Education School Modernization Program Doubles Faculty and Projects Since 1946

First Educational Fellows Program Begun Least Year is Still in Experimental Stage

After World War 11, the University decided to strengthen its smaller, less well-known graduate schools, While the Divinity and Public Health Schools' expansion plans are still in the talking stage, major changes have already occurred at the Graduate School of Education.

New appointments have doubled the wise of the faculty, while the number of students has remained about the same. An Education Fellows program for revitalizing teachers with past experience has been created. The Center for Field study has started a large program of community service and a Laboratory of Human Development has recently opened.

Equally important, according to Dean Keppel, is the calibre of the additions to the faculty. A considerable amount of money has come to the school in the last few years for the special projects of new and old faculty members, Keepel, notes.

Although the school's methods have modernized, its goals and type of student body remain the same. The school is aiming to be a "small school of quality" which will leave the training of large numbers of teachers to places such as Teachers College of Columbia University.

About 25% of the Education School's 275 enrollment are composed of men just out of college who plan to enter high school teaching but want an advanced degree before they begin. Another 25$ are persons with some form of school experience who wish to teach education.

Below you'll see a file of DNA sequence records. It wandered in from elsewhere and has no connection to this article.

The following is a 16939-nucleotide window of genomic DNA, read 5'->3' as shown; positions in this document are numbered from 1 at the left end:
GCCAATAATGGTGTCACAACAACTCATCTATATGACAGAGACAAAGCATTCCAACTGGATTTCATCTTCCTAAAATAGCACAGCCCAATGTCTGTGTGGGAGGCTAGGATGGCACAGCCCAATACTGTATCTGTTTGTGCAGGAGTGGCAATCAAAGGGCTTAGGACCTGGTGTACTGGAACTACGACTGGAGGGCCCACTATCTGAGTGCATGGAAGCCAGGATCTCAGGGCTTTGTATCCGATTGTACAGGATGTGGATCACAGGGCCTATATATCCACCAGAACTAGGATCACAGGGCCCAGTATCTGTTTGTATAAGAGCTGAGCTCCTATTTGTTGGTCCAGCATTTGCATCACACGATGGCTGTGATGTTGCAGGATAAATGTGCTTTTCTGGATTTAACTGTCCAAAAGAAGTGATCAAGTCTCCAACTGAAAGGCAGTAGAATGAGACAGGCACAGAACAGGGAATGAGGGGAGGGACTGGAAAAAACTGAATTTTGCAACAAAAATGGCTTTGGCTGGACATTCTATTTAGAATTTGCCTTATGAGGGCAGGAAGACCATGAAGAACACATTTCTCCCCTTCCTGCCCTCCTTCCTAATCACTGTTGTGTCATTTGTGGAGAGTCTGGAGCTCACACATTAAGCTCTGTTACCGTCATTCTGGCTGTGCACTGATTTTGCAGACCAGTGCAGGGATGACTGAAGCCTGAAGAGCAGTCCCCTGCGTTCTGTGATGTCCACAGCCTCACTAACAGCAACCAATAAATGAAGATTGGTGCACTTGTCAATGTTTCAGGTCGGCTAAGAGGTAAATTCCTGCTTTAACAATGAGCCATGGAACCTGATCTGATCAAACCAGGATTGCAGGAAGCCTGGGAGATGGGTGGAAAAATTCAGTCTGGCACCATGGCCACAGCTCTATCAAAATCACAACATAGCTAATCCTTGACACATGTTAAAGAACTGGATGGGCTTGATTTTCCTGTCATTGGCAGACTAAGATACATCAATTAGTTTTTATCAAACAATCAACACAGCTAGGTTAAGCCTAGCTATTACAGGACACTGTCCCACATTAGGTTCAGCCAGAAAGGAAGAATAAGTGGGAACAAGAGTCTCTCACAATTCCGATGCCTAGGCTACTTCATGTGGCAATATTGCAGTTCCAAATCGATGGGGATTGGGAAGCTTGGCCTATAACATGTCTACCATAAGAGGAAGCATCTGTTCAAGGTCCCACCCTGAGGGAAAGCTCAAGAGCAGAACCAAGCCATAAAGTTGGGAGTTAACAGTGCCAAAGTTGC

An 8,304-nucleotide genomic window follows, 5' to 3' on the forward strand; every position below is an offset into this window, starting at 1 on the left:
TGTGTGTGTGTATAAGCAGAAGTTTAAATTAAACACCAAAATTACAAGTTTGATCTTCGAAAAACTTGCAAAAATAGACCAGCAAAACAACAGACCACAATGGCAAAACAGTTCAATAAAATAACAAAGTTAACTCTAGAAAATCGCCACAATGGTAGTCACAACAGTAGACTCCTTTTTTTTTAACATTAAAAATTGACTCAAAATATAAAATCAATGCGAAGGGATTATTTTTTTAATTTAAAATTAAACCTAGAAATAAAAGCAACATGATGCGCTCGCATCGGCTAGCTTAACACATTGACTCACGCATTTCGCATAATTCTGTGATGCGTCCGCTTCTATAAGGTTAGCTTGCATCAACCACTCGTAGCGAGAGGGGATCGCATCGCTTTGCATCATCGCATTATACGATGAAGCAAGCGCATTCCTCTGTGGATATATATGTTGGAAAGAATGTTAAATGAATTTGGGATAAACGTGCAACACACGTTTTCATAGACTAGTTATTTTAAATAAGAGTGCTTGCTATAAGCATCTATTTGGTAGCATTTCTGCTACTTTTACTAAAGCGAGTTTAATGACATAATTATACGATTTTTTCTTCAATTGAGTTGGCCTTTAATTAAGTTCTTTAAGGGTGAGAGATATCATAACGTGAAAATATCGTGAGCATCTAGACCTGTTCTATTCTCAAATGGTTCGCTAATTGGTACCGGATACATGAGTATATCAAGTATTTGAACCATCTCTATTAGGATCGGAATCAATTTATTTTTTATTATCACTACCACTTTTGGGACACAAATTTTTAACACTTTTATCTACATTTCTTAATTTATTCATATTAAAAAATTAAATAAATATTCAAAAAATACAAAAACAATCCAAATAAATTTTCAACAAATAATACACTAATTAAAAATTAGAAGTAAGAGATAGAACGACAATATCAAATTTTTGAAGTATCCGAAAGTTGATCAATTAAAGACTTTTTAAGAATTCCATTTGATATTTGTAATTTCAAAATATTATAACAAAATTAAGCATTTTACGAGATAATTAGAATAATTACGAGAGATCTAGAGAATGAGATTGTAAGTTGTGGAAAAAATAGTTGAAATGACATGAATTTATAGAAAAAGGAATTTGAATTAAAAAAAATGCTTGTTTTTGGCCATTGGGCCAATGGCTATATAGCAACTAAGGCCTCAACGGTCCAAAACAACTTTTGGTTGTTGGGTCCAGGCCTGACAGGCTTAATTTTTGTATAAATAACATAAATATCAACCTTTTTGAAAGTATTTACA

Experienced Students

The final 40% are also men with educational experience. Following their training at the University they will either enter or return to the field of school administration.

The report in 1946 that suggested improvements in the School of Education saw four general types of activity for that part of the University research, constrictive field-work, teaching, and direct services.

In the years since then the faculty has risen to 44 in number, while the number of projects at the school has also increased greatly. Greater emphasis has been put on systems of analysis and on the findings of fields such as Anthropology, Sociology, and Philosophy.

New work this year, in connection with the Center for Field Study, will bring instructors to the Education School in the fields of Business Administration, Public Administration, Public Health, and Social Relations.

In 1949 the first Educational Fellows came to the University for a year of study without any restriction. The program, still on a three-year experimental basis, is designed to enable mature educators to develop new fields of interest.

At present the school is in deep water financially; it has an annual budget of about $400,000, twice as much as it receives from endowment and tuition.

The difference is made up now by contributions from the groups like Carnegie Corporation, which gave the school $300,000, and the W. K. Kellogg Foundation, which donated almost $150,000.

With only $2,500,000 in endowment and a low return in tuition, Dean Keppel and the other members of the school's faculty face the problem of getting a large amount in gifts annually or else cutting down their ambitions program.